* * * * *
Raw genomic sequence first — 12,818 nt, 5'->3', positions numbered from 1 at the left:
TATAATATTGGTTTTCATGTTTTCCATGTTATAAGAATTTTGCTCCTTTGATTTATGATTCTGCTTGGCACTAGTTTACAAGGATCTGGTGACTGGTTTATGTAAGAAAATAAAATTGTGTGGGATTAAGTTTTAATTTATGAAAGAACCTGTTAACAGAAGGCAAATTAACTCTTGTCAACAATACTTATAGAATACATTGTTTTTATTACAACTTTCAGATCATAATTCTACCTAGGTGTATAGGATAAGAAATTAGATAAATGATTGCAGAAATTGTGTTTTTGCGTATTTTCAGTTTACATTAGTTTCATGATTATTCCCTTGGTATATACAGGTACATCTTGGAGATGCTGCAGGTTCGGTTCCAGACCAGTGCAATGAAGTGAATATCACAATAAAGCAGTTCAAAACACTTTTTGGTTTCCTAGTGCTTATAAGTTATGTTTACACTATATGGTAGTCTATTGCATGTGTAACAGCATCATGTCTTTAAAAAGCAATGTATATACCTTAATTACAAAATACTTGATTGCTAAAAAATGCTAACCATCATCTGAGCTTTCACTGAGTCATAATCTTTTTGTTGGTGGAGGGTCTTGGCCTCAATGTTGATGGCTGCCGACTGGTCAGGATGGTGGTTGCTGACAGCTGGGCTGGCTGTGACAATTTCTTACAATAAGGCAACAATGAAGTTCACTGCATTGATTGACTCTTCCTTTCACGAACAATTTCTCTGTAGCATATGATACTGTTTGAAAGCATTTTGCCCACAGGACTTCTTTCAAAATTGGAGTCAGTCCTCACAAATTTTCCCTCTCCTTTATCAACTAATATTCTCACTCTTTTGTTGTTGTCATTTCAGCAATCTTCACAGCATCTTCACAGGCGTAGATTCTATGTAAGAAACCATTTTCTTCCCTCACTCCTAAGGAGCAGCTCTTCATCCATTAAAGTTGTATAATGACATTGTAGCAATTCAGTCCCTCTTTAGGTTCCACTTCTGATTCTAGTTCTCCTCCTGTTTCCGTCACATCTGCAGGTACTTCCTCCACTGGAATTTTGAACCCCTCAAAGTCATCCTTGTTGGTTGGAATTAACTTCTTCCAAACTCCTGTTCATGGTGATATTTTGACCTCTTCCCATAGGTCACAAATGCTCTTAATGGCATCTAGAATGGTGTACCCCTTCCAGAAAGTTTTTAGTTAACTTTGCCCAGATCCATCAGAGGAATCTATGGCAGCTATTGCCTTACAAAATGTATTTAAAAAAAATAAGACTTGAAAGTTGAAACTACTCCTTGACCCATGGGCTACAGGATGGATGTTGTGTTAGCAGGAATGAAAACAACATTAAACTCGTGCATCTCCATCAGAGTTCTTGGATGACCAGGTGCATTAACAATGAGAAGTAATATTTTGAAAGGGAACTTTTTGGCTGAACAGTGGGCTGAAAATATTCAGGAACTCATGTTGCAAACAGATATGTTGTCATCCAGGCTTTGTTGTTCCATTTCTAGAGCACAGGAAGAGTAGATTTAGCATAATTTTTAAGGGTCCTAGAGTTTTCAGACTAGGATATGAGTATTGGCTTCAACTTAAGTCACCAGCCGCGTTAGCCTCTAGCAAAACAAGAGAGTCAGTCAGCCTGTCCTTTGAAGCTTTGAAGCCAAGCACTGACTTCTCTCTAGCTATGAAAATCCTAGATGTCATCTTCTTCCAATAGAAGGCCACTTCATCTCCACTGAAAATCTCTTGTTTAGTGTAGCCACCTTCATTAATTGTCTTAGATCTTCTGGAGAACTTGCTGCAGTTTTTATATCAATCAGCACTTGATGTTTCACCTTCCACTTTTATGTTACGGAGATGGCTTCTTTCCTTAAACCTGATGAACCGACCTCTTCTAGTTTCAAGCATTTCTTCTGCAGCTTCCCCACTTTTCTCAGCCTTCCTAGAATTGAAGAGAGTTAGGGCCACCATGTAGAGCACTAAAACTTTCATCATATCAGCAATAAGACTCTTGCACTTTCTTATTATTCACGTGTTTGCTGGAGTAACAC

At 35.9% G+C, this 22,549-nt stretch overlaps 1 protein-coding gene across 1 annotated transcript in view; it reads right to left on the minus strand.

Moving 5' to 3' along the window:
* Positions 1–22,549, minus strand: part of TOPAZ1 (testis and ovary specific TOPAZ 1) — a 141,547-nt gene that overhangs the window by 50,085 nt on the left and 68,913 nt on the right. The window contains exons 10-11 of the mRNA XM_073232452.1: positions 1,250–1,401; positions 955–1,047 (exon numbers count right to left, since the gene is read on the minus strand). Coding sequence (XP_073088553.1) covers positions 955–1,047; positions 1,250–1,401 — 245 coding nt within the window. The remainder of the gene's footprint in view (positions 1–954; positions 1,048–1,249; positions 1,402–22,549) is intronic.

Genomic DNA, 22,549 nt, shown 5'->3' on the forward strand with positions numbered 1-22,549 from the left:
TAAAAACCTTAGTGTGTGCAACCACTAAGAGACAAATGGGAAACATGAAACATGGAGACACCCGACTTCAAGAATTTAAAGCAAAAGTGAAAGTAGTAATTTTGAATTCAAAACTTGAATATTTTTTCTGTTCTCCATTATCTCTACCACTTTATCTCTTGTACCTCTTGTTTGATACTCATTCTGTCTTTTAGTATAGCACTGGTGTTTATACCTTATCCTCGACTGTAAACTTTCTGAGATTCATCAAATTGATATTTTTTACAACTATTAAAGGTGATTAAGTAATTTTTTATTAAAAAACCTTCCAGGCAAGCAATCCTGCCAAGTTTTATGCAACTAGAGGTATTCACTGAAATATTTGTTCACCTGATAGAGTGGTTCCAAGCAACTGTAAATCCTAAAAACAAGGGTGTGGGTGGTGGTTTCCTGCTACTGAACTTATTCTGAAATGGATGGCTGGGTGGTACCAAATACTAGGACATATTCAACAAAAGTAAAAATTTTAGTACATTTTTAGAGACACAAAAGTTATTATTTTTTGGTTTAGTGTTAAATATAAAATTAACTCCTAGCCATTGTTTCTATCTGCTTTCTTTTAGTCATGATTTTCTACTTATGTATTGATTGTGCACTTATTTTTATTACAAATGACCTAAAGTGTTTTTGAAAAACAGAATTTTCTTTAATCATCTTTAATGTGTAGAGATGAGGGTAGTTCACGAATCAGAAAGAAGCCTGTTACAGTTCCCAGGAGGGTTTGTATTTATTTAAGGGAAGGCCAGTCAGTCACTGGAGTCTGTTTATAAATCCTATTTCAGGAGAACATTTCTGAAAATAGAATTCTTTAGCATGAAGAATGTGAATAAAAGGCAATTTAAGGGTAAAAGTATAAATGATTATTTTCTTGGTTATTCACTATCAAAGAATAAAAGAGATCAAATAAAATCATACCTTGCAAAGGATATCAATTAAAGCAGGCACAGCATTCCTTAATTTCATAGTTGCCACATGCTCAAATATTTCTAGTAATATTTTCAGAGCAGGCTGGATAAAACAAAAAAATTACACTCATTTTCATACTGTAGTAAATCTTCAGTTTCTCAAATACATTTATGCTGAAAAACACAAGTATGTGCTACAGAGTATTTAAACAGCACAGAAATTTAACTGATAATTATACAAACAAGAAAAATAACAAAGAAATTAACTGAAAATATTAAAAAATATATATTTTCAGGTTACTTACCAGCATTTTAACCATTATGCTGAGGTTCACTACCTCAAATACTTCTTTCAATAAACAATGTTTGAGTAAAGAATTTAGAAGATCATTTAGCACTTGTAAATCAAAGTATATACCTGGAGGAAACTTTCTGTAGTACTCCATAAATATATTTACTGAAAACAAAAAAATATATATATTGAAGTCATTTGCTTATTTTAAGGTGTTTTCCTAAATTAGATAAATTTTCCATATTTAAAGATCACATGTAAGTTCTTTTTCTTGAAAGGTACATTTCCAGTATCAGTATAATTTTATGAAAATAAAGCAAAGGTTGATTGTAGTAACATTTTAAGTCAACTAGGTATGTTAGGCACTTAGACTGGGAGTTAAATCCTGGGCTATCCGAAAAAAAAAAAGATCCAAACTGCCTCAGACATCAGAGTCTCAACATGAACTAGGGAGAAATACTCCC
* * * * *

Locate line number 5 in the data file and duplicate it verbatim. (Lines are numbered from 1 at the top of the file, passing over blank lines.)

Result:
* Positions 1–22,549, minus strand: part of TOPAZ1 (testis and ovary specific TOPAZ 1) — a 141,547-nt gene that overhangs the window by 50,085 nt on the left and 68,913 nt on the right. The window contains exons 10-11 of the mRNA XM_073232452.1: positions 1,250–1,401; positions 955–1,047 (exon numbers count right to left, since the gene is read on the minus strand). Coding sequence (XP_073088553.1) covers positions 955–1,047; positions 1,250–1,401 — 245 coding nt within the window. The remainder of the gene's footprint in view (positions 1–954; positions 1,048–1,249; positions 1,402–22,549) is intronic.